A PRACTICAL TOOL TO LEVERAGE STUDENTS’ CULTURAL DIVERSITY TOWARDS MORE EFFECTIVE TEACHING AND LEARNING
by Peter Welch, Head of School, International School of Helsinki, Finland
Introduction by Dave Stanfield, Head of Research & Development, Council of International Schools (CIS)
Earlier this year at the CIS Symposium on Intercultural Learning, Peter Welch, Head of School at the International School of Helsinki, introduced a bespoke tool that identifies students’ cultural dispositions as a means to individualise learning. The simple but powerful survey garnered significant interest from the diverse audience of international educators for its potential to improve teaching and learning through a more comprehensive understanding of the cultural composition of a school and its unique applicability to an international school context.
In line with CIS’ strongly held belief in the value of research- and data-driven education and our commitment to promoting effective intercultural learning, we are partnering with ISH to make their research-based survey available to CIS member schools. I believe this instrument has the potential to fundamentally change the way international educators understand and utilize students’ cultural dispositions in relation to how they learn.
The Student Cultural Dispositions Survey will be available this fall to a limited number of CIS schools. Fill out this short form if you’d like additional information.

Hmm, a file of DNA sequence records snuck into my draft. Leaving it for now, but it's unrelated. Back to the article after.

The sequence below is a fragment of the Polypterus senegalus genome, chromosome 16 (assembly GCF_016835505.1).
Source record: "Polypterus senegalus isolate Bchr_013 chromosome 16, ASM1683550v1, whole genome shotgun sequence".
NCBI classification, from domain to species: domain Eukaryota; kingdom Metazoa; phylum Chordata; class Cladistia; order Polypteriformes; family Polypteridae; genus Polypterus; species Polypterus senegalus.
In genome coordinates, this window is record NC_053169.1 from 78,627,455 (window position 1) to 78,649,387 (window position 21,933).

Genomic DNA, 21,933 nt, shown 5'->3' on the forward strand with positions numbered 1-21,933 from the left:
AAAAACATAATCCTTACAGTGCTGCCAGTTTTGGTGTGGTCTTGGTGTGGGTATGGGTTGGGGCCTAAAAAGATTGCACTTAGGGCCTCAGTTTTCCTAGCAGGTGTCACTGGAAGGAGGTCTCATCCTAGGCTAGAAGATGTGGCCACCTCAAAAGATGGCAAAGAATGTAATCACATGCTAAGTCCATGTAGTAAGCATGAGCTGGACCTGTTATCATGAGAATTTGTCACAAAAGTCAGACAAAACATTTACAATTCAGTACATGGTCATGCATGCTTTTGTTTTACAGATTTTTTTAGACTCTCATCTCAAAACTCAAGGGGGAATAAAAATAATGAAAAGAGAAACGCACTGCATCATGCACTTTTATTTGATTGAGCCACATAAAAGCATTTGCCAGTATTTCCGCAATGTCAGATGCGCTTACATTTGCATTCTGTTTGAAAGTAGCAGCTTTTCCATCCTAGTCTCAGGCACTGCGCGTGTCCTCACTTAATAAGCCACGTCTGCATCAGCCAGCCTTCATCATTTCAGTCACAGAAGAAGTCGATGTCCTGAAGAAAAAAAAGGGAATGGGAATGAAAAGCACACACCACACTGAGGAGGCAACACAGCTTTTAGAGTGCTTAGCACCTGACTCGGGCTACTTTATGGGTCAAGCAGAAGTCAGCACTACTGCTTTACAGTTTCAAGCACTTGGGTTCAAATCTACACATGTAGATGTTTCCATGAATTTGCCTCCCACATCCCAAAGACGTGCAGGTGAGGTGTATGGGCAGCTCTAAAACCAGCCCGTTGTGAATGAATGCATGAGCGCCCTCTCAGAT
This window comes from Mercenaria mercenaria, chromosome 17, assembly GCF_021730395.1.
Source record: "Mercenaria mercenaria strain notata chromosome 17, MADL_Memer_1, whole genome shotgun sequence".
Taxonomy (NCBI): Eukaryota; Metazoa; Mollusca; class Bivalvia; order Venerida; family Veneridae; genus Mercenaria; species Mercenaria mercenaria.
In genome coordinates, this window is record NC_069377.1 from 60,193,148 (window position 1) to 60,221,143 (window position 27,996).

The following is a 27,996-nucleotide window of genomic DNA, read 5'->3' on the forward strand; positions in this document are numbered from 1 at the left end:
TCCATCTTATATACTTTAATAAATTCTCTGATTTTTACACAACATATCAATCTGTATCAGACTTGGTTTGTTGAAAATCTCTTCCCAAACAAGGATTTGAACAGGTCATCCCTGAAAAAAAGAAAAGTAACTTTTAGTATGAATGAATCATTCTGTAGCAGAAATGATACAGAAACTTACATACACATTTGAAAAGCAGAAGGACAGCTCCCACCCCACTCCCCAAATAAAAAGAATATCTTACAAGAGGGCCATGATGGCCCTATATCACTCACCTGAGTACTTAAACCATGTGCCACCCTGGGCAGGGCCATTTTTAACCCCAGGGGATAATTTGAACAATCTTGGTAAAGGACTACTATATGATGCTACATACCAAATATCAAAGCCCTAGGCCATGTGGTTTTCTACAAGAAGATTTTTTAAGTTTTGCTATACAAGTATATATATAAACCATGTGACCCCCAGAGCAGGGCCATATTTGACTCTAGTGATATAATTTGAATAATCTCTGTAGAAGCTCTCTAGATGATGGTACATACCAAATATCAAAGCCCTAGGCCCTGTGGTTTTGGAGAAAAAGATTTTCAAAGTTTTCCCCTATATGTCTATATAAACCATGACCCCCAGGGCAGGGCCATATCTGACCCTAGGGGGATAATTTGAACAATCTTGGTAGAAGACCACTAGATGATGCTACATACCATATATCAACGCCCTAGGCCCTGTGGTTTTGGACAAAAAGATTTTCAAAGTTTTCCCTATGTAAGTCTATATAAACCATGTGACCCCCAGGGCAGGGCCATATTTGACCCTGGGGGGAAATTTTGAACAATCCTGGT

This year, a research group at the International School of Helsinki has been exploring how we can map cultural dispositions to learning and communication styles in our classrooms. Each new international student who enrolls arrives with distinct values, assumptions and approaches to learning. Yet generalizing teaching strategies to address culture based on points of origin is problematic. As we bridge from theory to the practical realities of our classrooms, we grapple with enormous complexity.
Our ambition at ISH is to develop practical tools that help teachers understand and leverage cultural diversity. This ambition is based on three insights shared by many educators in international schools:
- First, many of our schools remain fundamentally ‘western’ in outlook, in our curriculum and the perspective of most of our educators. This paradigm needs to evolve in a constructive, practical manner.
- Second, our schools are characterized by tremendous cultural diversity, yet rarely do we mine this richness of perspectives on what life is all about.
- Third, if we are truly serving this generation of students, we must be intentional about nurturing cultural intelligence. Our global citizens will live and work across borders in our evermore-connected world. To thrive they will need the soft skills that help get the best out of people with very different cultural norms.
The research group started with a definitional challenge. In most cultural theory nationality is habitually used as shorthand to describe culture. This convention proves inadequate as we move from theory to practice, as national stereotypes do not fit the nuances of our experience. For many of the global nomads we teach nationality is a confusing concept. They are used to a very wide set of cultural norms which can never be covered by any national label. We defined culture as the core values and assumptions we acquire through our socialization. One’s culture is formed by the interaction of norms that exist in our family, community, schools and social environment. It can be altered in response to life experience.
Next, we wanted to find a way of measuring different cultural values and assumptions and how they manifest at ISH. We developed different dimensions that are relevant to learning and communication styles:
Choose groups to clone to: